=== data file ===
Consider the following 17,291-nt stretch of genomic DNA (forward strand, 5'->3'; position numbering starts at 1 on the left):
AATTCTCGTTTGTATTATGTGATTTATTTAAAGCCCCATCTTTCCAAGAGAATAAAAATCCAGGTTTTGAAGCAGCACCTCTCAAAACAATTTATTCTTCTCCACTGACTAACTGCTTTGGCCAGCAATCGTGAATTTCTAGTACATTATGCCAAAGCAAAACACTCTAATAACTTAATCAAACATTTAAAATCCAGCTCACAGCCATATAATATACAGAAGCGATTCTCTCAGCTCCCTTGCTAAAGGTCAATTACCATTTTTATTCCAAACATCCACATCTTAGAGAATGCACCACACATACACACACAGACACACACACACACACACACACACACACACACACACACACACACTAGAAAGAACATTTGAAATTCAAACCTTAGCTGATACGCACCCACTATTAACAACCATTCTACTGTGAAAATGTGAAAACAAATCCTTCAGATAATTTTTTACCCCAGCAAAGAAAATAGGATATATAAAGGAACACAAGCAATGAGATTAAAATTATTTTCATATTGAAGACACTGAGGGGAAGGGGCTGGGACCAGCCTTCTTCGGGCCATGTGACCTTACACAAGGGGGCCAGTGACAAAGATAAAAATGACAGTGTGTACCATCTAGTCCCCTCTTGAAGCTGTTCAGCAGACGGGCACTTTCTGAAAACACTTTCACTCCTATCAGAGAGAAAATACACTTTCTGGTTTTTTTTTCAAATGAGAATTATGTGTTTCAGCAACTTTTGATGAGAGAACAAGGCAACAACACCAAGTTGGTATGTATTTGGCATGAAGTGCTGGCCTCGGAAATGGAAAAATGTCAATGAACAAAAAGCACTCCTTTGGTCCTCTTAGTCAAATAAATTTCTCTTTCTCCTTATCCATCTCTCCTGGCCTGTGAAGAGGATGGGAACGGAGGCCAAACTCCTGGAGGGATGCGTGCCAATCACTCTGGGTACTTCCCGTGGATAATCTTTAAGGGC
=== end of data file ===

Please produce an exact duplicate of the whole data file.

Consider the following 17,291-nt stretch of genomic DNA (forward strand, 5'->3'; position numbering starts at 1 on the left):
AATTCTCGTTTGTATTATGTGATTTATTTAAAGCCCCATCTTTCCAAGAGAATAAAAATCCAGGTTTTGAAGCAGCACCTCTCAAAACAATTTATTCTTCTCCACTGACTAACTGCTTTGGCCAGCAATCGTGAATTTCTAGTACATTATGCCAAAGCAAAACACTCTAATAACTTAATCAAACATTTAAAATCCAGCTCACAGCCATATAATATACAGAAGCGATTCTCTCAGCTCCCTTGCTAAAGGTCAATTACCATTTTTATTCCAAACATCCACATCTTAGAGAATGCACCACACATACACACACAGACACACACACACACACACACACACACACACACACACACACACACTAGAAAGAACATTTGAAATTCAAACCTTAGCTGATACGCACCCACTATTAACAACCATTCTACTGTGAAAATGTGAAAACAAATCCTTCAGATAATTTTTTACCCCAGCAAAGAAAATAGGATATATAAAGGAACACAAGCAATGAGATTAAAATTATTTTCATATTGAAGACACTGAGGGGAAGGGGCTGGGACCAGCCTTCTTCGGGCCATGTGACCTTACACAAGGGGGCCAGTGACAAAGATAAAAATGACAGTGTGTACCATCTAGTCCCCTCTTGAAGCTGTTCAGCAGACGGGCACTTTCTGAAAACACTTTCACTCCTATCAGAGAGAAAATACACTTTCTGGTTTTTTTTTCAAATGAGAATTATGTGTTTCAGCAACTTTTGATGAGAGAACAAGGCAACAACACCAAGTTGGTATGTATTTGGCATGAAGTGCTGGCCTCGGAAATGGAAAAATGTCAATGAACAAAAAGCACTCCTTTGGTCCTCTTAGTCAAATAAATTTCTCTTTCTCCTTATCCATCTCTCCTGGCCTGTGAAGAGGATGGGAACGGAGGCCAAACTCCTGGAGGGATGCGTGCCAATCACTCTGGGTACTTCCCGTGGATAATCTTTAAGGGC